I used to have respect for Kim Komando, but after reading her article about the recent Windows 10 update, I have moved her to my “don’t trust” list. Let me explain:
For my own COMPSEC I only connect to the internet wifi while I am actively using it and even then I monitor the data and CPU usage in real time using task manager. That way I know which program(s) are active. About 10 days ago, I detected the Windows 10 update in progress. It eventually took Four Hours of machine time (6X the usual time) and ate 5 gigs of data–more than enough to completely reinstall an operating system.
When the time stretched on, I became curious about what it was doing and I caught it doing a full scan of every file and program on my hard drive. This was a detailed scan and I could determine that it had actually changed at least one program (McAfee Web Advisor of all things) in addition to adding restrictions to the Windows features. (Komando touts a your ability to pause windows updates now for 7 days. Before the update, you could pause them for a month.)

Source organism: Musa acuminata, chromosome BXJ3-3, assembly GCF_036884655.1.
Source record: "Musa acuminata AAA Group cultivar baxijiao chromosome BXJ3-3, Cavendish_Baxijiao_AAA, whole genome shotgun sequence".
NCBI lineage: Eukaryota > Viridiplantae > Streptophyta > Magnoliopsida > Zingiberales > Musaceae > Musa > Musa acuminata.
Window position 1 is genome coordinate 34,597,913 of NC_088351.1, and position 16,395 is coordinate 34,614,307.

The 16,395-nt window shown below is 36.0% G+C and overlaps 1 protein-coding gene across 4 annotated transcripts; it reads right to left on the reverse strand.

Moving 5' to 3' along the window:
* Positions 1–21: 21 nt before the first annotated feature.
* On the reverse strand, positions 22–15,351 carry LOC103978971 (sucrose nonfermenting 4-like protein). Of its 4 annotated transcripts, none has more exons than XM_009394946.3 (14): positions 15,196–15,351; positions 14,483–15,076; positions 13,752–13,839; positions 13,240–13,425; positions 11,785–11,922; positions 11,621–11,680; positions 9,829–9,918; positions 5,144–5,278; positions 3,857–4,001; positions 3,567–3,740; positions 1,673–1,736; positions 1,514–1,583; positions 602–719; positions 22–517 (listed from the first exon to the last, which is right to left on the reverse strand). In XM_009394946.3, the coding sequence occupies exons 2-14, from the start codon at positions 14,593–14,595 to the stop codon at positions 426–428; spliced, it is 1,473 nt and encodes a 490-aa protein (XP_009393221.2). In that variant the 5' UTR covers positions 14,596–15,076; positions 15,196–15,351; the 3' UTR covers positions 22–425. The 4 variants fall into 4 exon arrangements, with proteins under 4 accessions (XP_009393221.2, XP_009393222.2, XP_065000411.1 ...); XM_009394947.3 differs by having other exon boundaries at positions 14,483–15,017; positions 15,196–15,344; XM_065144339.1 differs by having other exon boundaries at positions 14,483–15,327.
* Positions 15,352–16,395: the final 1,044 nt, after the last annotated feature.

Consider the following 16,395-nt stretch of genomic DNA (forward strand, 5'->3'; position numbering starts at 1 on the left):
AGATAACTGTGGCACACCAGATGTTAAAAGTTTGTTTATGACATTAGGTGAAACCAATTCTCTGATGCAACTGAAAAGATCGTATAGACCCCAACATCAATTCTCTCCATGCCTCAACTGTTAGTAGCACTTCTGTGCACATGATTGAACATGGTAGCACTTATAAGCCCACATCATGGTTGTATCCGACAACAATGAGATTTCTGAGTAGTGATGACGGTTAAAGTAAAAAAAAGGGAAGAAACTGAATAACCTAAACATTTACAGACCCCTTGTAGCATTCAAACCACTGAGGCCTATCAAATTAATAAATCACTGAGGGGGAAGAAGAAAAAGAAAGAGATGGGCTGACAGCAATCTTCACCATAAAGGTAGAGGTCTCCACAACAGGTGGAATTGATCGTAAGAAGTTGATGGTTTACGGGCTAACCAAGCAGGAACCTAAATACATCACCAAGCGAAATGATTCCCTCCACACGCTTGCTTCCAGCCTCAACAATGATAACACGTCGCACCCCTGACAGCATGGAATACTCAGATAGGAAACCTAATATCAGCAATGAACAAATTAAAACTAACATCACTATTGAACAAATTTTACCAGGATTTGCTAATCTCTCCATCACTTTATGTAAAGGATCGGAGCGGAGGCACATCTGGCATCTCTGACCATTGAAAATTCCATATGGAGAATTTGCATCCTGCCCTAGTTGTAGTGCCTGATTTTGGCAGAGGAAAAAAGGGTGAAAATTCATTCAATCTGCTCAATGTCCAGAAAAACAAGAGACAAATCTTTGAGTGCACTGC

After the scan was completed there was a period where the data flow was FROM my computer to Windows. That has never occurred during an update before.
The update also changed the IP address on my computer which set off security alarms when I checked gmail.
I don’t know whether that is now a standard procedure or targeted, but I do know that the SurvivalBlog bookmark is prominent.
Some recent searches have made me suspicious that there is also new tracking of internet activity through Windows 10–irrespective of the browser being used.
I thought I’d give you a heads up. After all, as you know Windows has declared itself a “service” (not a software company) and the similarities to some of the other “services” (YouTube, etc.) that have censored/blocked users for “undesirable” content, I am quite uneasy about their intent and will be taking steps to move to an alternate (open source) operating system.
I am not generally a fanciful person, but too many pieces are beginning to fit together. With the new 7-day limit for blocking “updates” you cannot deny the corporation access to your own computer for any longer period. I have to wonder whether it has less to do with updates than with monitoring. – Mr. C.